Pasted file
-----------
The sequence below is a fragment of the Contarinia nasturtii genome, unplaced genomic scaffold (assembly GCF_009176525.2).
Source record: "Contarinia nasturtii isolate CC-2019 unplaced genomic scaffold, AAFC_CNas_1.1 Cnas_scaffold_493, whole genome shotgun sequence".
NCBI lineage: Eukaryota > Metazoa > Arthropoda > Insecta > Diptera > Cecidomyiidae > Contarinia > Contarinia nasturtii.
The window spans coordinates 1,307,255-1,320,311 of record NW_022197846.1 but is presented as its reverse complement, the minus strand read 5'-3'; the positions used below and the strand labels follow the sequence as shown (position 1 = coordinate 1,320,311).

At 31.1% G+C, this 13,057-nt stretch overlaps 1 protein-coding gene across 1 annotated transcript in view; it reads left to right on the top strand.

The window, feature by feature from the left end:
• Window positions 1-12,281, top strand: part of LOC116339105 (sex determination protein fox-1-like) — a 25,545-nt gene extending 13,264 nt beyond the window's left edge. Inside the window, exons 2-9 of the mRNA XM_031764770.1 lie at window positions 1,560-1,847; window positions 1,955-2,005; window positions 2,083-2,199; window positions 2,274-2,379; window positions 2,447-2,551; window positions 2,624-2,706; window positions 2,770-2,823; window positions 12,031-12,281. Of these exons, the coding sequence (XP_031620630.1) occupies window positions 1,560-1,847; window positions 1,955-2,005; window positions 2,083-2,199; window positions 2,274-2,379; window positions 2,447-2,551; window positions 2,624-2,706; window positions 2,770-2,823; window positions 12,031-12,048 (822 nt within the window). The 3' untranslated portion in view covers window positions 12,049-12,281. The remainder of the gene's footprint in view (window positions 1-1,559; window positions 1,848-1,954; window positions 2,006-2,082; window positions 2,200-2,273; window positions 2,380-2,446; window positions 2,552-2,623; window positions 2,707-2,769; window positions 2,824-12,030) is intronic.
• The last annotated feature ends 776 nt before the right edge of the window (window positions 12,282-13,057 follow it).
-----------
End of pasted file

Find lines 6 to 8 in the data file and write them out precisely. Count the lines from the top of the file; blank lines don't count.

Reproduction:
The window, feature by feature from the left end:
• Window positions 1-12,281, top strand: part of LOC116339105 (sex determination protein fox-1-like) — a 25,545-nt gene extending 13,264 nt beyond the window's left edge. Inside the window, exons 2-9 of the mRNA XM_031764770.1 lie at window positions 1,560-1,847; window positions 1,955-2,005; window positions 2,083-2,199; window positions 2,274-2,379; window positions 2,447-2,551; window positions 2,624-2,706; window positions 2,770-2,823; window positions 12,031-12,281. Of these exons, the coding sequence (XP_031620630.1) occupies window positions 1,560-1,847; window positions 1,955-2,005; window positions 2,083-2,199; window positions 2,274-2,379; window positions 2,447-2,551; window positions 2,624-2,706; window positions 2,770-2,823; window positions 12,031-12,048 (822 nt within the window). The 3' untranslated portion in view covers window positions 12,049-12,281. The remainder of the gene's footprint in view (window positions 1-1,559; window positions 1,848-1,954; window positions 2,006-2,082; window positions 2,200-2,273; window positions 2,380-2,446; window positions 2,552-2,623; window positions 2,707-2,769; window positions 2,824-12,030) is intronic.
• The last annotated feature ends 776 nt before the right edge of the window (window positions 12,282-13,057 follow it).